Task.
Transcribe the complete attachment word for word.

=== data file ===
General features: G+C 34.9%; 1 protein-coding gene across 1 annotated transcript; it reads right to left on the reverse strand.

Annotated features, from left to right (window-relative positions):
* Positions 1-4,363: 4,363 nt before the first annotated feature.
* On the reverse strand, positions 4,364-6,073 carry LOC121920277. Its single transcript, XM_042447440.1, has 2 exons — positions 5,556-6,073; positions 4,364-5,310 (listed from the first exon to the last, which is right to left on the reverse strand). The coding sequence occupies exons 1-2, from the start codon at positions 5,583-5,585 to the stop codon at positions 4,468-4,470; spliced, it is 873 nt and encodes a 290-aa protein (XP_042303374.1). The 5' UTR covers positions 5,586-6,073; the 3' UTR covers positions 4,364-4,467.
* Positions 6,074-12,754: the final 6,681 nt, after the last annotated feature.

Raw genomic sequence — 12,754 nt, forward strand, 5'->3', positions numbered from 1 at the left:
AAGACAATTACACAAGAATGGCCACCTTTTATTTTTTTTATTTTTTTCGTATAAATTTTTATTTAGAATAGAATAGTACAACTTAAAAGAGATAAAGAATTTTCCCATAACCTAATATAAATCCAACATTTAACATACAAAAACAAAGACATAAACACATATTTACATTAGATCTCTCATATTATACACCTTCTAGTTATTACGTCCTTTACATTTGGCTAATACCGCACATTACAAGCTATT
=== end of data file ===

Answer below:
General features: G+C 34.9%; 1 protein-coding gene across 1 annotated transcript; it reads right to left on the reverse strand.

Annotated features, from left to right (window-relative positions):
* Positions 1-4,363: 4,363 nt before the first annotated feature.
* On the reverse strand, positions 4,364-6,073 carry LOC121920277. Its single transcript, XM_042447440.1, has 2 exons — positions 5,556-6,073; positions 4,364-5,310 (listed from the first exon to the last, which is right to left on the reverse strand). The coding sequence occupies exons 1-2, from the start codon at positions 5,583-5,585 to the stop codon at positions 4,468-4,470; spliced, it is 873 nt and encodes a 290-aa protein (XP_042303374.1). The 5' UTR covers positions 5,586-6,073; the 3' UTR covers positions 4,364-4,467.
* Positions 6,074-12,754: the final 6,681 nt, after the last annotated feature.

Raw genomic sequence — 12,754 nt, forward strand, 5'->3', positions numbered from 1 at the left:
AAGACAATTACACAAGAATGGCCACCTTTTATTTTTTTTATTTTTTTCGTATAAATTTTTATTTAGAATAGAATAGTACAACTTAAAAGAGATAAAGAATTTTCCCATAACCTAATATAAATCCAACATTTAACATACAAAAACAAAGACATAAACACATATTTACATTAGATCTCTCATATTATACACCTTCTAGTTATTACGTCCTTTACATTTGGCTAATACCGCACATTACAAGCTATT